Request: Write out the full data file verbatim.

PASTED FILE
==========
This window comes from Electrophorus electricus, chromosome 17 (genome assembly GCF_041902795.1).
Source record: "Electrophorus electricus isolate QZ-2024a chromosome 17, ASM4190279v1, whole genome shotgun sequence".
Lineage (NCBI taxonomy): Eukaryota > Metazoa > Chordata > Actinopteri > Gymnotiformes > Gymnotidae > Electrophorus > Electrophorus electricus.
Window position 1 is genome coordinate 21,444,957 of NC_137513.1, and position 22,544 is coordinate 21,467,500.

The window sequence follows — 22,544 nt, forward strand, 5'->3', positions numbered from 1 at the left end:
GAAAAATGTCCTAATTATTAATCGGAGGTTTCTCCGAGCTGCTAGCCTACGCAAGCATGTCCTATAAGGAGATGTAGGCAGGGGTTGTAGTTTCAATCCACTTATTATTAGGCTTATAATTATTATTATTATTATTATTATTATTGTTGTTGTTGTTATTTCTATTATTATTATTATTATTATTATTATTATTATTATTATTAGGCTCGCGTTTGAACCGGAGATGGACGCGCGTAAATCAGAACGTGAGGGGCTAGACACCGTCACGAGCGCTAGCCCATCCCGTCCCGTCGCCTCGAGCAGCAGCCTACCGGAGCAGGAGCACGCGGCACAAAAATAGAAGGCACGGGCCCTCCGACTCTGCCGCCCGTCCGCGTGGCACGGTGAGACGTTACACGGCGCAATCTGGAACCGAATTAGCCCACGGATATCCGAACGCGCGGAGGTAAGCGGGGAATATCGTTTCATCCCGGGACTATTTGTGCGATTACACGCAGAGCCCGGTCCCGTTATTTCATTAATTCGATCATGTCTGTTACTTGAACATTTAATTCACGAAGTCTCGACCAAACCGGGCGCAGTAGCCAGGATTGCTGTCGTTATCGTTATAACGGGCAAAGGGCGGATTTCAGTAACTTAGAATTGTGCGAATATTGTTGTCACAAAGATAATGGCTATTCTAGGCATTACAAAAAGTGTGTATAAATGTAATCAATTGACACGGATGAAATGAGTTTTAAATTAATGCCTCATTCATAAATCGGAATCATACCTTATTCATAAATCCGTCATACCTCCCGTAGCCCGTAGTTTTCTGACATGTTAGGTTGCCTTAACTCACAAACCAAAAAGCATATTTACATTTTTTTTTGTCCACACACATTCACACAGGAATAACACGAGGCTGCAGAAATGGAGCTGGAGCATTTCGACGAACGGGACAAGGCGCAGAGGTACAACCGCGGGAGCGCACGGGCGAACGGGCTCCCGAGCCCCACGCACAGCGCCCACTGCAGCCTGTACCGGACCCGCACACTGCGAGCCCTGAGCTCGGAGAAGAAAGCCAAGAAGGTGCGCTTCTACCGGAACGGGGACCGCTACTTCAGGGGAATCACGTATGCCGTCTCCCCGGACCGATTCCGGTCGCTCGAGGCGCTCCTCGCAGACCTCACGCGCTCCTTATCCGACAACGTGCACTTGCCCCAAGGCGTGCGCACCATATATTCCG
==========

This window comes from Electrophorus electricus, chromosome 17 (genome assembly GCF_041902795.1).
Source record: "Electrophorus electricus isolate QZ-2024a chromosome 17, ASM4190279v1, whole genome shotgun sequence".
Lineage (NCBI taxonomy): Eukaryota > Metazoa > Chordata > Actinopteri > Gymnotiformes > Gymnotidae > Electrophorus > Electrophorus electricus.
Window position 1 is genome coordinate 21,444,957 of NC_137513.1, and position 22,544 is coordinate 21,467,500.

The window sequence follows — 22,544 nt, forward strand, 5'->3', positions numbered from 1 at the left end:
GAAAAATGTCCTAATTATTAATCGGAGGTTTCTCCGAGCTGCTAGCCTACGCAAGCATGTCCTATAAGGAGATGTAGGCAGGGGTTGTAGTTTCAATCCACTTATTATTAGGCTTATAATTATTATTATTATTATTATTATTATTGTTGTTGTTGTTATTTCTATTATTATTATTATTATTATTATTATTATTATTATTATTAGGCTCGCGTTTGAACCGGAGATGGACGCGCGTAAATCAGAACGTGAGGGGCTAGACACCGTCACGAGCGCTAGCCCATCCCGTCCCGTCGCCTCGAGCAGCAGCCTACCGGAGCAGGAGCACGCGGCACAAAAATAGAAGGCACGGGCCCTCCGACTCTGCCGCCCGTCCGCGTGGCACGGTGAGACGTTACACGGCGCAATCTGGAACCGAATTAGCCCACGGATATCCGAACGCGCGGAGGTAAGCGGGGAATATCGTTTCATCCCGGGACTATTTGTGCGATTACACGCAGAGCCCGGTCCCGTTATTTCATTAATTCGATCATGTCTGTTACTTGAACATTTAATTCACGAAGTCTCGACCAAACCGGGCGCAGTAGCCAGGATTGCTGTCGTTATCGTTATAACGGGCAAAGGGCGGATTTCAGTAACTTAGAATTGTGCGAATATTGTTGTCACAAAGATAATGGCTATTCTAGGCATTACAAAAAGTGTGTATAAATGTAATCAATTGACACGGATGAAATGAGTTTTAAATTAATGCCTCATTCATAAATCGGAATCATACCTTATTCATAAATCCGTCATACCTCCCGTAGCCCGTAGTTTTCTGACATGTTAGGTTGCCTTAACTCACAAACCAAAAAGCATATTTACATTTTTTTTTGTCCACACACATTCACACAGGAATAACACGAGGCTGCAGAAATGGAGCTGGAGCATTTCGACGAACGGGACAAGGCGCAGAGGTACAACCGCGGGAGCGCACGGGCGAACGGGCTCCCGAGCCCCACGCACAGCGCCCACTGCAGCCTGTACCGGACCCGCACACTGCGAGCCCTGAGCTCGGAGAAGAAAGCCAAGAAGGTGCGCTTCTACCGGAACGGGGACCGCTACTTCAGGGGAATCACGTATGCCGTCTCCCCGGACCGATTCCGGTCGCTCGAGGCGCTCCTCGCAGACCTCACGCGCTCCTTATCCGACAACGTGCACTTGCCCCAAGGCGTGCGCACCATATATTCCG